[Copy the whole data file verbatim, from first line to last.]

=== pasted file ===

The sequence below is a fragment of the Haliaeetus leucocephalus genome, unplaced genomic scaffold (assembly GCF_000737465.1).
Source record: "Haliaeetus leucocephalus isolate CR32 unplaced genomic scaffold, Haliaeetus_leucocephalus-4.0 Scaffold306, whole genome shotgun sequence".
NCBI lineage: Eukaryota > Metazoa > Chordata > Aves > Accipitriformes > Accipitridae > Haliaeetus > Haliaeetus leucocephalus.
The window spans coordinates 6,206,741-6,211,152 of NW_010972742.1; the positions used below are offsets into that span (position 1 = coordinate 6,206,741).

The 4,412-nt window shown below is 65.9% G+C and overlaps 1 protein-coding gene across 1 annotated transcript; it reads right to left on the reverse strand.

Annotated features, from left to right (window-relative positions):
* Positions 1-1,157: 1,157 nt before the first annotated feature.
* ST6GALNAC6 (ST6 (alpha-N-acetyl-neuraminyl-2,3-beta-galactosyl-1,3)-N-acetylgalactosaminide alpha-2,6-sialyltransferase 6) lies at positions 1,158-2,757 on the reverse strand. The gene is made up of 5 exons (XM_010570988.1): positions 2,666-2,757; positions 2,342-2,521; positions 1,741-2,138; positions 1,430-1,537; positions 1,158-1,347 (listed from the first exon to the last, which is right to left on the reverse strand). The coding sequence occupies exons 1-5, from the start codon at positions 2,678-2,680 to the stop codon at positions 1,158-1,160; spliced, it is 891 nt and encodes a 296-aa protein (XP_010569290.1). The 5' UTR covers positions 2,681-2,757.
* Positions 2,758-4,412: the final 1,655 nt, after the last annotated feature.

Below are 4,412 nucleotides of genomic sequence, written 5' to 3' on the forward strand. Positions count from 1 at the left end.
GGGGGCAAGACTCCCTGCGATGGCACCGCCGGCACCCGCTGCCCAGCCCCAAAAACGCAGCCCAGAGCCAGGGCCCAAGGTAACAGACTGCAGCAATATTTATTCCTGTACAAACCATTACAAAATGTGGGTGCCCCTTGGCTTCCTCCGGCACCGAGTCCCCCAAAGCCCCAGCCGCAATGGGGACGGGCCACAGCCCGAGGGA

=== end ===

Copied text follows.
The sequence below is a fragment of the Haliaeetus leucocephalus genome, unplaced genomic scaffold (assembly GCF_000737465.1).
Source record: "Haliaeetus leucocephalus isolate CR32 unplaced genomic scaffold, Haliaeetus_leucocephalus-4.0 Scaffold306, whole genome shotgun sequence".
NCBI lineage: Eukaryota > Metazoa > Chordata > Aves > Accipitriformes > Accipitridae > Haliaeetus > Haliaeetus leucocephalus.
The window spans coordinates 6,206,741-6,211,152 of NW_010972742.1; the positions used below are offsets into that span (position 1 = coordinate 6,206,741).

The 4,412-nt window shown below is 65.9% G+C and overlaps 1 protein-coding gene across 1 annotated transcript; it reads right to left on the reverse strand.

Annotated features, from left to right (window-relative positions):
* Positions 1-1,157: 1,157 nt before the first annotated feature.
* ST6GALNAC6 (ST6 (alpha-N-acetyl-neuraminyl-2,3-beta-galactosyl-1,3)-N-acetylgalactosaminide alpha-2,6-sialyltransferase 6) lies at positions 1,158-2,757 on the reverse strand. The gene is made up of 5 exons (XM_010570988.1): positions 2,666-2,757; positions 2,342-2,521; positions 1,741-2,138; positions 1,430-1,537; positions 1,158-1,347 (listed from the first exon to the last, which is right to left on the reverse strand). The coding sequence occupies exons 1-5, from the start codon at positions 2,678-2,680 to the stop codon at positions 1,158-1,160; spliced, it is 891 nt and encodes a 296-aa protein (XP_010569290.1). The 5' UTR covers positions 2,681-2,757.
* Positions 2,758-4,412: the final 1,655 nt, after the last annotated feature.

Below are 4,412 nucleotides of genomic sequence, written 5' to 3' on the forward strand. Positions count from 1 at the left end.
GGGGGCAAGACTCCCTGCGATGGCACCGCCGGCACCCGCTGCCCAGCCCCAAAAACGCAGCCCAGAGCCAGGGCCCAAGGTAACAGACTGCAGCAATATTTATTCCTGTACAAACCATTACAAAATGTGGGTGCCCCTTGGCTTCCTCCGGCACCGAGTCCCCCAAAGCCCCAGCCGCAATGGGGACGGGCCACAGCCCGAGGGA